This means Stranger Things feels derivative in a way that stuff by Spielberg or Lucas did not. Viewers have a stronger grasp on the originals, and the Duffer brothers can more accurately replicate their sources. They can just stream them and note down their relevant beats and tricks. Still, what’s weird about Stranger Things is that, despite everything, “the story itself feels organic and immersive,” as Emily Nussbaum wrote for The New Yorker. “It’s an original.” And so it is, because it’s television.

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The plot, the characters, the imagery: much of it might be borrowed, but it has never quite been laid out, with so much professionalism, in a mainstream series. It’s The Goonies, but as long as Béla Tarr’s Sátántangó; seven-hours’ worth of drama and nostalgia eye-food. Super 8, from J. J. Abrams, scouted the same territory, the same Spielbergian influences, but it was a movie, had less time to have its fun, gave us less compelling characters, and quickly resolved its central mystery. When compared to its progenitors, it’s not as bright, not as efficient, and not as wondrous. Stranger Things doesn’t suffer the same fate. It has an ace up its sleeve: it’s longer, denser, and filled with more content than any 80s genre standard. That doesn’t mean it’s better ? only that its existence is justified.

Its length, as argued above, is what makes everything come together. Length offers great possibilities for worldbuilding, for digression, for incorporation of various genres and narrative strands. It gives the characters breathing room. Millie Bobby Brown’s Eleven is haunting and deeply endearing. The script might not give her much to work with in terms of dialogue, but her eyes do the talking. All she suffered during the experiments that untapped her telekinetic skills is conveyed in a look or a sigh. Gaten Matarazzo’s Dustin is an immensely likable personality. Brash and practical-minded, he’s the childhood friend everyone wishes they had met. Even Winona Ryder’s Joyce, though one-note in her hysterical suffering, manages to have a cumulative effect. Her continuous tears and screams are at first tiresome, then – precisely because of their repetition, because she cannot stop herself – increasingly worrying and depressing. This degree of characterization is possible because there’s over 400 minutes of it. Super 8 drowned its protagonists in a cramped feature-length room of vintage curios. Stranger Things lets them move around and stretch their limbs, all the way into the alternate reality of Upside Down. As Adrian Martin writes, regarding long form television in general, on a World Wide Angle column for De Filmkrant, “An episode can spend fifteen minutes in one communal room, ‘obsessing’ about the movements of nameless characters who we may never see in any other moment of the series (…). TV, as a narrative medium, can take the liberty to wander and digress in this (highly structured) way.”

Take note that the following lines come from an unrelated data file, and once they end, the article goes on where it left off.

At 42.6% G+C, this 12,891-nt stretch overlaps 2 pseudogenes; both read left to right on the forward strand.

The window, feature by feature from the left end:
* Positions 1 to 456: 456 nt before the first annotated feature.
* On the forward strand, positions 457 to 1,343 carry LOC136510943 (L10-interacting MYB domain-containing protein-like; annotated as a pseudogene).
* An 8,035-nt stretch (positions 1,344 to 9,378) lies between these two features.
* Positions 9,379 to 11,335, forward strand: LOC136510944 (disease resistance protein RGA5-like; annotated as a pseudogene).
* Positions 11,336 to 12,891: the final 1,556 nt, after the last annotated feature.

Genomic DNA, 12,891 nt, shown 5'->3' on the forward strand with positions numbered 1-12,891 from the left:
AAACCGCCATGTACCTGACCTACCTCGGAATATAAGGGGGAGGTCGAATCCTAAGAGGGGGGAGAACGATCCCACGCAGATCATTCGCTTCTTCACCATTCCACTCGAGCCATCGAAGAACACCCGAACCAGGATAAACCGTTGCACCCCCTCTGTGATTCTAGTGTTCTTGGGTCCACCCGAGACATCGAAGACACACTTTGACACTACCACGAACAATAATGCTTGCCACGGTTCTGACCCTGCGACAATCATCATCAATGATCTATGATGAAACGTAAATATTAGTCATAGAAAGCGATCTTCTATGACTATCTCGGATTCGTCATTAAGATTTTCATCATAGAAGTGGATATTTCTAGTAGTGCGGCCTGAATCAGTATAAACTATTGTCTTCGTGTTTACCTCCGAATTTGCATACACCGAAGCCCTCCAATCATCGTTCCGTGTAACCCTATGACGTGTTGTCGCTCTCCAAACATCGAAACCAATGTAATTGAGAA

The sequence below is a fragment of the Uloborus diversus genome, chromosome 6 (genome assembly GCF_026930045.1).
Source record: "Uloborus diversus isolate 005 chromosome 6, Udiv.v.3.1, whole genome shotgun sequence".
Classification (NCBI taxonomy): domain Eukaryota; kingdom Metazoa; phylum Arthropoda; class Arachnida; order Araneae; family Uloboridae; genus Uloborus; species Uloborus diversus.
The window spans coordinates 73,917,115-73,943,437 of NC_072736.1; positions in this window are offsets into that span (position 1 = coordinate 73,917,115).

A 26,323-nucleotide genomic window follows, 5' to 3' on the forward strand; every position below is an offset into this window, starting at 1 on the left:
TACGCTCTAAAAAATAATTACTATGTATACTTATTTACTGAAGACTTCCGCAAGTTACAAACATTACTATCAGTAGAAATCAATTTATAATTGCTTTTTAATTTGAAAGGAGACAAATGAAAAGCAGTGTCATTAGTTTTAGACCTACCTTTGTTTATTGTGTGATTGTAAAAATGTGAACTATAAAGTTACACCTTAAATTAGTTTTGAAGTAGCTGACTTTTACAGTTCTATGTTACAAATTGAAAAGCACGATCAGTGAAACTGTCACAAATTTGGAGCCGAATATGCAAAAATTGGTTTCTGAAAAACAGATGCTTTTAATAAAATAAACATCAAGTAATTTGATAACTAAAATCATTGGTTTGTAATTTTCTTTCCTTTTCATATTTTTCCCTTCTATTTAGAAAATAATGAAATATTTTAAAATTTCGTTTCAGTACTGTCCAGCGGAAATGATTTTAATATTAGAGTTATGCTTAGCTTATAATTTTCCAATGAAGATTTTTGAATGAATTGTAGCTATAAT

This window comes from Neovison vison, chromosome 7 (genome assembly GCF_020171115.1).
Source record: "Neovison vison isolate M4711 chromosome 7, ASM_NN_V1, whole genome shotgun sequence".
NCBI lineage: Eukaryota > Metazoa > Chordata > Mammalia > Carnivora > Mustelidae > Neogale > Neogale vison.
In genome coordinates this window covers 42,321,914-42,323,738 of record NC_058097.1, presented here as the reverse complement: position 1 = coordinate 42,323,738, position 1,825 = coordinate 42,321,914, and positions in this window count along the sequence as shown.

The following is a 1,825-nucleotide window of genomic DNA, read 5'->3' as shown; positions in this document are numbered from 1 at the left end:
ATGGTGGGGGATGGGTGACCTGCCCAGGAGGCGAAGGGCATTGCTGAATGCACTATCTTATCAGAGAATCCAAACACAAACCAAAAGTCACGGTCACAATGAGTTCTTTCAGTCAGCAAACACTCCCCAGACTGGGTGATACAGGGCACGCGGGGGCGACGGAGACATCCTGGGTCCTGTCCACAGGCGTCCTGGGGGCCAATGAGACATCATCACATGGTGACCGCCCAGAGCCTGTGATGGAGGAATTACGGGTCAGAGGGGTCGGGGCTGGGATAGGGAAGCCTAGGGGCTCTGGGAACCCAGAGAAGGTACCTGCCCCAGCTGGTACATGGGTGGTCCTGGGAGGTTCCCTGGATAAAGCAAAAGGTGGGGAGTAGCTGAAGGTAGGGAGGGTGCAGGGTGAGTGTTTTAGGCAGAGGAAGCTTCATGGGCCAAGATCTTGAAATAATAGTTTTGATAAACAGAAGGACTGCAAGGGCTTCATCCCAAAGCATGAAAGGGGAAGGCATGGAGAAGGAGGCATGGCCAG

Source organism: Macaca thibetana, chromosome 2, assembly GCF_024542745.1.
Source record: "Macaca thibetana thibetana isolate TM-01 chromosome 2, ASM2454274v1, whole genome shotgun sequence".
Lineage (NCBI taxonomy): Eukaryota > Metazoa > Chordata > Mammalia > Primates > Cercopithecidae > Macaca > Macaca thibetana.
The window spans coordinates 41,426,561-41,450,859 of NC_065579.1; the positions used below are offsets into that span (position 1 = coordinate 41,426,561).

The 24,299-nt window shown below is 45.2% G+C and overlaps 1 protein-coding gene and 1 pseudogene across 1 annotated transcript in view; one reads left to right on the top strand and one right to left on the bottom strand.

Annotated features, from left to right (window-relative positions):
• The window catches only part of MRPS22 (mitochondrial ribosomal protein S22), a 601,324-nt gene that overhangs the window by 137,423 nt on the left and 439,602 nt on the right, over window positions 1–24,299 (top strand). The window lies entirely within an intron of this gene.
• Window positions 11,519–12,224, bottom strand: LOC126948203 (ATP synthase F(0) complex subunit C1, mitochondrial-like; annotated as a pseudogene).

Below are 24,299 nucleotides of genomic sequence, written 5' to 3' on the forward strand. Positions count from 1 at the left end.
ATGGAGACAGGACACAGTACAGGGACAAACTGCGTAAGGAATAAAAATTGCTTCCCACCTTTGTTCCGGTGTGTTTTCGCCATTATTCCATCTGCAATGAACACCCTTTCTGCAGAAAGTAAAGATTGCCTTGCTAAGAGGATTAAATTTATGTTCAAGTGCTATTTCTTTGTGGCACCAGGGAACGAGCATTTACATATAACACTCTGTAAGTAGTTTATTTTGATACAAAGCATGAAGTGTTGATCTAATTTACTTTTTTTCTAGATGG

Stranger Things taps into our current fixation on nostalgia, but without drowning in it. Updating cinematic conventions, it proves that – even as we enter Peak TV, where too many shows compete for too little of our time – the story of three kids, a magical girl, and a missing boy can serve as a media hub, connecting with all genre history, a water-cooler sensation that nearly everyone has seen. With a new season is coming up, can the Duffer brothers strike gold twice? A tricky proposition, given that what made Stranger Things special is what it already did. That is, it added 300 minutes to an 80s movie, which is great – but what’s left to do? Nostalgia culture has that drawback: it tends towards paralysis. Our imagination and our fictions currently find it necessary to return, over and over again, to the same narrative watering holes. Stranger Things shines like a diamond, but it doesn’t light the way. Itself an inspired imitation, it might not allow for more successful imitators. It remains to be seen whether it’ll even be able to properly emulate itself.

Written By

Guido Pellegrini was born in Spain. At the age of three, he decided that Europe would not be the only continent to endure him. He traveled to Argentina and spent his childhood there, confusing his classmates with his strange Spanish accent. Several years later, just when he was getting the hang of Argentinean, he set his sights on California, where he would annoy a host of new classmates with his awkward English. In particular, his classmates were stumped on Argentina's actual location, and estimates ranged from Europe to Asia and even Africa. Almost never, however, South America. As Guido became older, he finally began to master the English language, until he became nostalgic for emigration, of all things, and moved again, now back to Argentina, where Guido has continued to confuse and annoy his classmates and acquaintances, who now struggle with his Spanish-Argentine-American hybrid accent and word usage. At any rate, he's technically a journalist with an English major. You know, the worst.